Upon receiving the franchise, Oakland civic leaders found a number of businesspeople willing to invest in the new team. A limited partnership was formed to own the team headed by managing general partner Y. Charles (Chet) Soda (1908–1989), a local real estate developer, and included general partners Ed McGah (1899–1983), Robert Osborne (1898–1968), F. Wayne Valley (1914–1986), restaurateur Harvey Binns (1914–1982), Don Blessing (1904–2000), and contractor Charles Harney (1902–1962)[73] as well as numerous limited partners.

The Raiders finished their first campaign with a 6–8 record, and lost $500,000. Desperately in need of money to continue running the team, Valley received a $400,000 loan from Buffalo Bills founder Ralph C. Wilson Jr.[74]

After the conclusion of the first season Soda dropped out of the partnership, and on January 17, 1961, Valley, McGah and Osborne bought out the remaining four general partners. Soon after, Valley and McGah purchased Osborne's interest, with Valley named as the managing general partner.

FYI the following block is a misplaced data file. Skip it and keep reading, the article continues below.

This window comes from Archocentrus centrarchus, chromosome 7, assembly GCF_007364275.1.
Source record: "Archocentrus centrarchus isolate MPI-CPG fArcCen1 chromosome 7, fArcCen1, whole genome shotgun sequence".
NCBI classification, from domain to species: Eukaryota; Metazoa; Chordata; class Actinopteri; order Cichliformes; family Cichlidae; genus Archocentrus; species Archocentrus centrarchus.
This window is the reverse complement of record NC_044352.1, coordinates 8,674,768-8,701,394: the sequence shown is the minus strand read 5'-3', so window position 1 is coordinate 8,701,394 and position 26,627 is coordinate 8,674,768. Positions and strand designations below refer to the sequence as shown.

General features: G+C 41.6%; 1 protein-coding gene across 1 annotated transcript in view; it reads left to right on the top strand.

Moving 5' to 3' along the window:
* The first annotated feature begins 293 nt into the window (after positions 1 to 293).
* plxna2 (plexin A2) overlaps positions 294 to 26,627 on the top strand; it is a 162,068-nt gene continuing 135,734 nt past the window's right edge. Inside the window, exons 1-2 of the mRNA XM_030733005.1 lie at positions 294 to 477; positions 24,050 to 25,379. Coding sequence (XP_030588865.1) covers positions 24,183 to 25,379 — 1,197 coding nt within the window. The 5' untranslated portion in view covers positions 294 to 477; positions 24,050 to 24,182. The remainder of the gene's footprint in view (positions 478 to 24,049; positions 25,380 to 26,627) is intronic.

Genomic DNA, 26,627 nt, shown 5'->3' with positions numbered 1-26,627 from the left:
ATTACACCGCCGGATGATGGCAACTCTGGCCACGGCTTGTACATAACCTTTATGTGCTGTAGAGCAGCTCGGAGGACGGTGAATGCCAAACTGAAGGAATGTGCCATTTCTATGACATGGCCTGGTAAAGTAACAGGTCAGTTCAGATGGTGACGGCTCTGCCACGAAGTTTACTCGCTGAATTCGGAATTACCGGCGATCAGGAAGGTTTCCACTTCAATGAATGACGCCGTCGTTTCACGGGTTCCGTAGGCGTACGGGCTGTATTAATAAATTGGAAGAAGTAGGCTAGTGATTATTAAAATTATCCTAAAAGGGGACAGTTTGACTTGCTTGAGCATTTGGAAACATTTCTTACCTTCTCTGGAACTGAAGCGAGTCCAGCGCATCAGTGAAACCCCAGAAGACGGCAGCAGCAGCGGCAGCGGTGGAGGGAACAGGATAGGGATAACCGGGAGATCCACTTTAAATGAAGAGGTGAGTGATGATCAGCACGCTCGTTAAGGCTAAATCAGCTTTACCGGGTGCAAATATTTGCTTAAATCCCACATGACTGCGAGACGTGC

In 1962, Valley hired Al Davis, a former assistant coach for the San Diego Chargers, as head coach and general manager. In April 1966, Davis left the Raiders after being named AFL Commissioner. Two months later, the league announced its merger with the NFL. With the merger, the position of commissioner was no longer needed, and Davis entered into discussions with Valley about returning to the Raiders. On July 25, 1966, Davis returned as part owner of the team. He purchased a 10 percent interest in the team for US $18,000, and became the team's third general partner — the partner in charge of football operations.[5][6]